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Obama's $300bn economic stimulus package set for a rough ride through Congress

President's new plan skews towards tax cuts, not because they are effective, but because they are more likely to win bi-partisan support

By Stephen Foley in New York

President Barack Obama will tonight press a fractious Congress to enact a new economic stimulus package worth around $300bn (£188bn), in an attempt to boost America's recovery and his own flagging re-election prospects.

After months when Washington has been consumed with partisan conflict over raising the legal limit on the national debt, polls show the President must urgently turn his attention to an unemployment rate above 9 per cent, which is the biggest stumbling block in the way of a second term.

Whether his proposed package of tax cuts and new federal spending can pass the Republican-controlled House of Representatives remains an open question, however, as he puts the finishing touches to a heavily promoted speech to a joint session of Congress.

His speech comes as Republican contenders for the White House sharpen their economic messages. Mitt Romney, the former Massachusetts Governor, released a 59-point economic plan that leans heavily on cutting taxes and regulations. Last night's scheduled Republican debate at the Reagan Library in California offered the first public match-up between Mr Romney and the Texas Governor Rick Perry, whose front-runner status rests in part on the strength of job creation in Texas.

Unlike the first $787bn stimulus package in 2009, the administration's new plan skews towards tax cuts. This is less because the President has been persuaded that these will be more effective than spending on roads and bridges, and more that the measures are most likely to win bipartisan support.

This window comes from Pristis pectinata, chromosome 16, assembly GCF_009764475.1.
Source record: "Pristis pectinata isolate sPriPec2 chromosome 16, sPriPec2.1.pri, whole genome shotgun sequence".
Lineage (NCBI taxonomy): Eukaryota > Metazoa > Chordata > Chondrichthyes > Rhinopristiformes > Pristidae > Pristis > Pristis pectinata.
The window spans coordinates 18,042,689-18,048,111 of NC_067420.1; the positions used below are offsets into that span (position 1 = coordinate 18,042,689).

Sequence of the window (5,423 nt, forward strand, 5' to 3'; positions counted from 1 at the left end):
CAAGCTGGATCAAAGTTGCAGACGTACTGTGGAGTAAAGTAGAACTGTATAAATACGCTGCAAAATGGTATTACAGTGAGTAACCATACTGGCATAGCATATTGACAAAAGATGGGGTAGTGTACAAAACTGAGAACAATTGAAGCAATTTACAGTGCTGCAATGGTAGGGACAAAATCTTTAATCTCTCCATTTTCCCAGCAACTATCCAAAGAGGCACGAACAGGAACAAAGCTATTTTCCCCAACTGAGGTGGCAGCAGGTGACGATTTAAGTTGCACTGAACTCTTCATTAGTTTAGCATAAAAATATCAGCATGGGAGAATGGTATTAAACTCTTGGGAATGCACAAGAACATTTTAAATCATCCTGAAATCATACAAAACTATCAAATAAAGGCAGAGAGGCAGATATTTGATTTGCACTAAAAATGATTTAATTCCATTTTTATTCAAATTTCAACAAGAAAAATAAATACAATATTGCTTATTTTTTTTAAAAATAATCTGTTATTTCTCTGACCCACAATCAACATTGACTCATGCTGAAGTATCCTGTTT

Some $200bn of the total package is expected to come from extending a payroll tax cut that was to expire at the end of this year. The rest will be made up of infrastructure spending, extended unemployment benefits and aid to recession-hit state and local governments.

The plan has also been recast as a jobs bill, dropping the word "stimulus" which was discredited when the 2009 measures failed to bring the unemployment level down to levels originally hoped.

The President's speech is the first salvo in what will be a long and potentially bitter battle over the contents of new stimulus legislation. Even the timing of the speech created rancour when the administration first proposed holding it last night, in a clash with the latest Republican presidential debate.

And Republican leaders have already put Mr Obama on notice that they are likely to oppose elements that mirror the 2009 stimulus. In a letter to the President, John Boehner, Speaker of the House, and Eric Cantor, leader of the House Republicans, said: "We argued at the time that a large, deficit-financed, government spending bill was not the best way to improve our economic situation... Given the current unemployment and deficit numbers, we believe our concerns have been validated."

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